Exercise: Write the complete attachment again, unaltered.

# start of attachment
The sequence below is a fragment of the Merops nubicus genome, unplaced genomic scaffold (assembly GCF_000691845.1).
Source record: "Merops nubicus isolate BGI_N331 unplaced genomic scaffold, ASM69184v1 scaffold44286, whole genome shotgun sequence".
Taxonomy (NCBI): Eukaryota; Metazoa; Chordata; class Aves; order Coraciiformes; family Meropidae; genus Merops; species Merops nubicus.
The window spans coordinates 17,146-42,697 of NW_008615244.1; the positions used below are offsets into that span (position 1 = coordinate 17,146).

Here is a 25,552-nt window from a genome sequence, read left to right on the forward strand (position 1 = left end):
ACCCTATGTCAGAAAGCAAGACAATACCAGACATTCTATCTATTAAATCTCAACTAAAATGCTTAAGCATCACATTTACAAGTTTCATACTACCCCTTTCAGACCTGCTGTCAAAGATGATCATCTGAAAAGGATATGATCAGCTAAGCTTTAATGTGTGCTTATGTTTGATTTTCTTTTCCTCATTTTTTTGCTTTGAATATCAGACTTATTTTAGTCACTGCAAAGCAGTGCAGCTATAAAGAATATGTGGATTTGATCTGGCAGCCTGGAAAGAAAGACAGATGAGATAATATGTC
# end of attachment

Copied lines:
The sequence below is a fragment of the Merops nubicus genome, unplaced genomic scaffold (assembly GCF_000691845.1).
Source record: "Merops nubicus isolate BGI_N331 unplaced genomic scaffold, ASM69184v1 scaffold44286, whole genome shotgun sequence".
Taxonomy (NCBI): Eukaryota; Metazoa; Chordata; class Aves; order Coraciiformes; family Meropidae; genus Merops; species Merops nubicus.
The window spans coordinates 17,146-42,697 of NW_008615244.1; the positions used below are offsets into that span (position 1 = coordinate 17,146).

Here is a 25,552-nt window from a genome sequence, read left to right on the forward strand (position 1 = left end):
ACCCTATGTCAGAAAGCAAGACAATACCAGACATTCTATCTATTAAATCTCAACTAAAATGCTTAAGCATCACATTTACAAGTTTCATACTACCCCTTTCAGACCTGCTGTCAAAGATGATCATCTGAAAAGGATATGATCAGCTAAGCTTTAATGTGTGCTTATGTTTGATTTTCTTTTCCTCATTTTTTTGCTTTGAATATCAGACTTATTTTAGTCACTGCAAAGCAGTGCAGCTATAAAGAATATGTGGATTTGATCTGGCAGCCTGGAAAGAAAGACAGATGAGATAATATGTC